Short Note on Post-operative Hypoparathyroidism

Journal of Health & Medical Informatics

ISSN: 2157-7420

Open Access

Perspective - (2022) Volume 13, Issue 2

Short Note on Post-operative Hypoparathyroidism

Shiva Mani*
*Correspondence: Shiva Mani, Department of Medicine & Advanced Technology, Seoul National University Hospital, Seoul, Korea, Tel: +9232716844, Email:
Department of Medicine & Advanced Technology, Seoul National University Hospital, Seoul, Korea

Received: 05-Feb-2022, Manuscript No. jhmi-22-55622; Editor assigned: 07-Feb-2022, Pre QC No. P-55622; Reviewed: 10-Feb-2022, QC No. Q-55622; Revised: 15-Feb-2022, Manuscript No. R-55622; Published: 20-Feb-2022 , DOI: DOI: 10.37421/jhmi.2022.13.408
Citation: Mani, Shiva. “Short Note on Post-operative Hypoparathyroidism.” J Health Med Informat 13 (2022): 408. DOI: 10.37421/jhmi.2022.13.408
Copyright: © 2022 Mani S. This is an open-access article distributed under the terms of the Creative Commons Attribution License, which permits unrestricted use, distribution, and reproduction in any medium, provided the original author and source are credited.


Hypoparathyroidism occurs when the parathyroid glands are unable to maintain calcium homeostasis due to a lack of PTH secretion or resistance. Transient and permanent hypoparathyroidism are most commonly seen as complications of neck surgery, resulting from parathyroid devascularization, unintentional resection, or parathyroid coagulation [1].


Although treatment strategies for transient and permanent hypoparathyroidism differ, the classical approach involves calcium and vitamin D or analogue supplementation with the primary goal of achieving low normal serum calcium and normal serum phosphorus. There are several calcium and vitamin D preparations on the market for the treatment of symptomatic hypoparathyroidism [2]. It is critical to consider the pharmocodynamics, tissue potency, rapidity of action, and ease of reversal of toxicity when selecting the appropriate vitamin D sterol for treatment. The limitations of conventional therapy, such as a narrow therapeutic window and a proclivity for hypercalciuria and hypercalcemia, have prompted researchers to look into alternatives, such as PTH replacement and parathyroid gland autotransplantation.

If left untreated, post-thyroidectomy hypoparathyroidism is an unintended sequela that can cause transient or permanent symptoms ranging from tingling sensations to severe breathing difficulties. The incidence of iatrogenic hypoparathyroidism has been reported to range from 7% to 37%, a range that is too wide to be indicative [3]. This variation in incidence is caused not only byinter-operator variation, but also by differences in thyroid operations performed in different medical communities.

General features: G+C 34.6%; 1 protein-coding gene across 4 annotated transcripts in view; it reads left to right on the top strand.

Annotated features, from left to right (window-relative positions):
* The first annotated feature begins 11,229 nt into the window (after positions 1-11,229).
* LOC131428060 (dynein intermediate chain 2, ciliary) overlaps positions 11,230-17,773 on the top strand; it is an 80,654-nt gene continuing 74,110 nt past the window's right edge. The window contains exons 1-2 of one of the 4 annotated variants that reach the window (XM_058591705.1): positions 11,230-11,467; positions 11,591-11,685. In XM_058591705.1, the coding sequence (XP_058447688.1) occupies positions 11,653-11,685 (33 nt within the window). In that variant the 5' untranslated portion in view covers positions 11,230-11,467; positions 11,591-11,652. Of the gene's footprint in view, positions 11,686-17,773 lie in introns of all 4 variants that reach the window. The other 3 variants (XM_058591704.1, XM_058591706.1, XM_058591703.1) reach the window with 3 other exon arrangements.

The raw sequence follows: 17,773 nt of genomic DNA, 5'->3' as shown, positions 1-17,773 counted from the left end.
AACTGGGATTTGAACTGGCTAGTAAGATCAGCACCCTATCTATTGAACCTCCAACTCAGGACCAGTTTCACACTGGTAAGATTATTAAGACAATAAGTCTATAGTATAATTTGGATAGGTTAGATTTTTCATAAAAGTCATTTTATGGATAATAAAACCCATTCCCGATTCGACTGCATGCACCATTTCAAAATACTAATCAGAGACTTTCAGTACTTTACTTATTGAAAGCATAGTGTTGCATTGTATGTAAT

South Korea's thyroid surgery pattern differs slightly from that of the rest of the world. Because medical services are easily accessible to the general public in South Korea, thyroid cancer is often detected at an early stage, and its incidence is very high, at around 51.1 per 100,000 people in 2017. Furthermore, due to South Korea's high density and urban orientation, approximately 68.5 percent of thyroid cancer operations in 2019 were performed by high volume surgeons at tertiary medical centres [4].

The concentration of thyroid patients in large tertiary care centres suggests that a thorough analysis of their data can provide meaningful and generalizable results about the incidence of and risk factors for thyroid cancer and postthyroidectomy hypoparathyroidism. Hospital-specific Clinical Data Warehouses (CDWs), which were created to help with data analysis, are platforms that are used to integrate complex data sources using specialised analytical tools. These in-hospital CDWs can be used for financial, administrative, clinical, and research purposes, including hypothesis generation and retrospective analysis [5]. However, combining CDW data from multiple tertiary centres necessitates the use of a Common Data Model (CDM).


Long-term vitamin D or analogue supplementation and oral calcium are the mainstays of postoperative hypoparathyroidism management; however, PTH replacement strategies with either PTH or parathyroid gland auto-transplantation are emerging as alternative strategies to avoid the complications of conventional therapy.


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